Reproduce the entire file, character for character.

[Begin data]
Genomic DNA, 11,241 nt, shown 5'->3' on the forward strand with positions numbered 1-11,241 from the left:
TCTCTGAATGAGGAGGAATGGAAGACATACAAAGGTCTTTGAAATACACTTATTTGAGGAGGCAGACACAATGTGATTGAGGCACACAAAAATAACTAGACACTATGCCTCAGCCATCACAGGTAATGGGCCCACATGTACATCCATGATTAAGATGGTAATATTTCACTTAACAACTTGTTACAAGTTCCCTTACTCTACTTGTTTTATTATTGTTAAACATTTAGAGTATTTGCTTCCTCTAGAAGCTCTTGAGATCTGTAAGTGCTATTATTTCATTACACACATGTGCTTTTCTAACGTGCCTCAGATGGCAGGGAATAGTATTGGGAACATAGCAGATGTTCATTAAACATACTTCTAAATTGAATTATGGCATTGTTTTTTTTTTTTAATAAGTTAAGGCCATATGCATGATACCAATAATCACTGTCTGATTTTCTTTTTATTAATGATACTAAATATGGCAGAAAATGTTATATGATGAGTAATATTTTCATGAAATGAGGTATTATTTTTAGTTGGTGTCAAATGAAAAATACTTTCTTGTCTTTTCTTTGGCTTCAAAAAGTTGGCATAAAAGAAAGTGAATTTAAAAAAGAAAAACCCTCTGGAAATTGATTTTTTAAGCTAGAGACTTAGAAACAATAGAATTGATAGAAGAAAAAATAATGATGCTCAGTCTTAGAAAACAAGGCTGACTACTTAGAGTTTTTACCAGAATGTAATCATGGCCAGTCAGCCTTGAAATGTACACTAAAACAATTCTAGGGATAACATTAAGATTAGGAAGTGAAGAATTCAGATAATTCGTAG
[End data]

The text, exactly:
Genomic DNA, 11,241 nt, shown 5'->3' on the forward strand with positions numbered 1-11,241 from the left:
TCTCTGAATGAGGAGGAATGGAAGACATACAAAGGTCTTTGAAATACACTTATTTGAGGAGGCAGACACAATGTGATTGAGGCACACAAAAATAACTAGACACTATGCCTCAGCCATCACAGGTAATGGGCCCACATGTACATCCATGATTAAGATGGTAATATTTCACTTAACAACTTGTTACAAGTTCCCTTACTCTACTTGTTTTATTATTGTTAAACATTTAGAGTATTTGCTTCCTCTAGAAGCTCTTGAGATCTGTAAGTGCTATTATTTCATTACACACATGTGCTTTTCTAACGTGCCTCAGATGGCAGGGAATAGTATTGGGAACATAGCAGATGTTCATTAAACATACTTCTAAATTGAATTATGGCATTGTTTTTTTTTTTTAATAAGTTAAGGCCATATGCATGATACCAATAATCACTGTCTGATTTTCTTTTTATTAATGATACTAAATATGGCAGAAAATGTTATATGATGAGTAATATTTTCATGAAATGAGGTATTATTTTTAGTTGGTGTCAAATGAAAAATACTTTCTTGTCTTTTCTTTGGCTTCAAAAAGTTGGCATAAAAGAAAGTGAATTTAAAAAAGAAAAACCCTCTGGAAATTGATTTTTTAAGCTAGAGACTTAGAAACAATAGAATTGATAGAAGAAAAAATAATGATGCTCAGTCTTAGAAAACAAGGCTGACTACTTAGAGTTTTTACCAGAATGTAATCATGGCCAGTCAGCCTTGAAATGTACACTAAAACAATTCTAGGGATAACATTAAGATTAGGAAGTGAAGAATTCAGATAATTCGTAG